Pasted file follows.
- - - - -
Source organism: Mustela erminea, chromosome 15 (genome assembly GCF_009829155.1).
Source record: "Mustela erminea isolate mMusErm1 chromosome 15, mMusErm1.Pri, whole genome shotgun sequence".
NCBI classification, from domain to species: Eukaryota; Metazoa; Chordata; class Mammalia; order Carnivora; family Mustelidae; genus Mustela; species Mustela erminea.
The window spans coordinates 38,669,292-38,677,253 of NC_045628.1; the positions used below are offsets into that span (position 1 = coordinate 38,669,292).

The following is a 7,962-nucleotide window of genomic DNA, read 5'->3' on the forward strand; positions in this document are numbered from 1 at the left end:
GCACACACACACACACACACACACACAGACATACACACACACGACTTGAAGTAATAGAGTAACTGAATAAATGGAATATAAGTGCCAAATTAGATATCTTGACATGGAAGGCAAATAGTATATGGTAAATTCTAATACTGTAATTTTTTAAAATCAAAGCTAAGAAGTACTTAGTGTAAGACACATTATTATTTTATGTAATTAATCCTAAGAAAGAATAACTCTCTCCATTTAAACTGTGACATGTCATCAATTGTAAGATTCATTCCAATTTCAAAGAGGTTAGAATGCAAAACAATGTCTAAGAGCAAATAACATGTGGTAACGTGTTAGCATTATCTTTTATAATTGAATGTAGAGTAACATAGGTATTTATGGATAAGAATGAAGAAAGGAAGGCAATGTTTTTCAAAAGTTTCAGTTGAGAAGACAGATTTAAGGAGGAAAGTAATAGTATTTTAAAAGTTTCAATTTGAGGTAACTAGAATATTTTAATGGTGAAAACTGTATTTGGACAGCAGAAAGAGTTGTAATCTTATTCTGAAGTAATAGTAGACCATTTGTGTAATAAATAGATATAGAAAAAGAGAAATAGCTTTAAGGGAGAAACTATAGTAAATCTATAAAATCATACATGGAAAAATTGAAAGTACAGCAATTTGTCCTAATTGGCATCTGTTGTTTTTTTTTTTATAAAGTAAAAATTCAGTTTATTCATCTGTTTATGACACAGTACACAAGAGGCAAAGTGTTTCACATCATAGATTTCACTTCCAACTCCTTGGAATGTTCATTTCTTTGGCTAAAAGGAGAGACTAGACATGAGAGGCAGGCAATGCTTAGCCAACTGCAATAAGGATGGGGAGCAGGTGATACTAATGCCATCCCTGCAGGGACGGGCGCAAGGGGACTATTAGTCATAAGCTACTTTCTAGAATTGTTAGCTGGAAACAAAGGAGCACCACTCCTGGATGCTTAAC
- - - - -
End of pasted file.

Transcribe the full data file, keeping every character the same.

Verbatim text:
Source organism: Mustela erminea, chromosome 15 (genome assembly GCF_009829155.1).
Source record: "Mustela erminea isolate mMusErm1 chromosome 15, mMusErm1.Pri, whole genome shotgun sequence".
NCBI classification, from domain to species: Eukaryota; Metazoa; Chordata; class Mammalia; order Carnivora; family Mustelidae; genus Mustela; species Mustela erminea.
The window spans coordinates 38,669,292-38,677,253 of NC_045628.1; the positions used below are offsets into that span (position 1 = coordinate 38,669,292).

The following is a 7,962-nucleotide window of genomic DNA, read 5'->3' on the forward strand; positions in this document are numbered from 1 at the left end:
GCACACACACACACACACACACACACAGACATACACACACACGACTTGAAGTAATAGAGTAACTGAATAAATGGAATATAAGTGCCAAATTAGATATCTTGACATGGAAGGCAAATAGTATATGGTAAATTCTAATACTGTAATTTTTTAAAATCAAAGCTAAGAAGTACTTAGTGTAAGACACATTATTATTTTATGTAATTAATCCTAAGAAAGAATAACTCTCTCCATTTAAACTGTGACATGTCATCAATTGTAAGATTCATTCCAATTTCAAAGAGGTTAGAATGCAAAACAATGTCTAAGAGCAAATAACATGTGGTAACGTGTTAGCATTATCTTTTATAATTGAATGTAGAGTAACATAGGTATTTATGGATAAGAATGAAGAAAGGAAGGCAATGTTTTTCAAAAGTTTCAGTTGAGAAGACAGATTTAAGGAGGAAAGTAATAGTATTTTAAAAGTTTCAATTTGAGGTAACTAGAATATTTTAATGGTGAAAACTGTATTTGGACAGCAGAAAGAGTTGTAATCTTATTCTGAAGTAATAGTAGACCATTTGTGTAATAAATAGATATAGAAAAAGAGAAATAGCTTTAAGGGAGAAACTATAGTAAATCTATAAAATCATACATGGAAAAATTGAAAGTACAGCAATTTGTCCTAATTGGCATCTGTTGTTTTTTTTTTTATAAAGTAAAAATTCAGTTTATTCATCTGTTTATGACACAGTACACAAGAGGCAAAGTGTTTCACATCATAGATTTCACTTCCAACTCCTTGGAATGTTCATTTCTTTGGCTAAAAGGAGAGACTAGACATGAGAGGCAGGCAATGCTTAGCCAACTGCAATAAGGATGGGGAGCAGGTGATACTAATGCCATCCCTGCAGGGACGGGCGCAAGGGGACTATTAGTCATAAGCTACTTTCTAGAATTGTTAGCTGGAAACAAAGGAGCACCACTCCTGGATGCTTAAC